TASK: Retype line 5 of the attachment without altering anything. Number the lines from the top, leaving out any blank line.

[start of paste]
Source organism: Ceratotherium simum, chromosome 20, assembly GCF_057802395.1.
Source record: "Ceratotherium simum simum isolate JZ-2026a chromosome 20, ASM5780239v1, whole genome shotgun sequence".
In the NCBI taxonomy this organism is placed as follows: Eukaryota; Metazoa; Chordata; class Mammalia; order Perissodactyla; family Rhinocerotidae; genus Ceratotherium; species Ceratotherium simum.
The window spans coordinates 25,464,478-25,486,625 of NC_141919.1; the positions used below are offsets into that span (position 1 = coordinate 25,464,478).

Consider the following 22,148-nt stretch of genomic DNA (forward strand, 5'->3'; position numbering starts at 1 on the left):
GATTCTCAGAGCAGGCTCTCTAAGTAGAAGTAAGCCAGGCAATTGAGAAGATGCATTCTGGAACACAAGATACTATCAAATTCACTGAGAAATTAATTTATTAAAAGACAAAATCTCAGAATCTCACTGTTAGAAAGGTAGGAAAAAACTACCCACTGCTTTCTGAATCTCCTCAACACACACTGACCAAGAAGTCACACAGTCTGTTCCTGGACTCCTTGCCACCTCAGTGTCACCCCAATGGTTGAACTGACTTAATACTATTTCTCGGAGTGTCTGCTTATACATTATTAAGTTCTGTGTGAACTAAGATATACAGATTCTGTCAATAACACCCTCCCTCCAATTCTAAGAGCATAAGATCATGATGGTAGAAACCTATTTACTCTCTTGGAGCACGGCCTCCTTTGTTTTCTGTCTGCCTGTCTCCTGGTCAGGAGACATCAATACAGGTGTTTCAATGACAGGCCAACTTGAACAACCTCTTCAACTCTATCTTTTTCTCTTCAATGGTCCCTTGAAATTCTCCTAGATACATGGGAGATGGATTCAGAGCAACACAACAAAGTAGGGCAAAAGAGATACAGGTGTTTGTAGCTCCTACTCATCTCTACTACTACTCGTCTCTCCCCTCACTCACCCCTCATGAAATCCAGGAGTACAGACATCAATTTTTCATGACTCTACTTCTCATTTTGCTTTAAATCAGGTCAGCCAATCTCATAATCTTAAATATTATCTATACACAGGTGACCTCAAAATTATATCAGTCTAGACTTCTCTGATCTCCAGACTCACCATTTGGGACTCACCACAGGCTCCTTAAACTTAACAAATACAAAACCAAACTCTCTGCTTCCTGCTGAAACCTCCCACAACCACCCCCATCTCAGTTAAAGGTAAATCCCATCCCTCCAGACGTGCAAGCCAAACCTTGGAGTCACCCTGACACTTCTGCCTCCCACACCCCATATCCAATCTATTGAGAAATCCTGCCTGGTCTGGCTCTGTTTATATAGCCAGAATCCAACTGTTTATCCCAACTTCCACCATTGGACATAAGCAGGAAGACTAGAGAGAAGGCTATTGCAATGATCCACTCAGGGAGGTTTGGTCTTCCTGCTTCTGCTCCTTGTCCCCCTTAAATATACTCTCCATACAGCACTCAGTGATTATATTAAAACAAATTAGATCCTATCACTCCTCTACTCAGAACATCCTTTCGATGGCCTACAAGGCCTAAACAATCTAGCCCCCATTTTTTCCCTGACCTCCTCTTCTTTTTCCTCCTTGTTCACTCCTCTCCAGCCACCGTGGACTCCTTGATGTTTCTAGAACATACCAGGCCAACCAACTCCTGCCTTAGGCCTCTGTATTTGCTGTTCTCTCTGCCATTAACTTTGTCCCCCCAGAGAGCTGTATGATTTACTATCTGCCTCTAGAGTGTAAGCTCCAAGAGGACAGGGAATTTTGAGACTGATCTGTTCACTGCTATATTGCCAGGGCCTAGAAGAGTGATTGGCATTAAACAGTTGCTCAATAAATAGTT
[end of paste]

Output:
Consider the following 22,148-nt stretch of genomic DNA (forward strand, 5'->3'; position numbering starts at 1 on the left):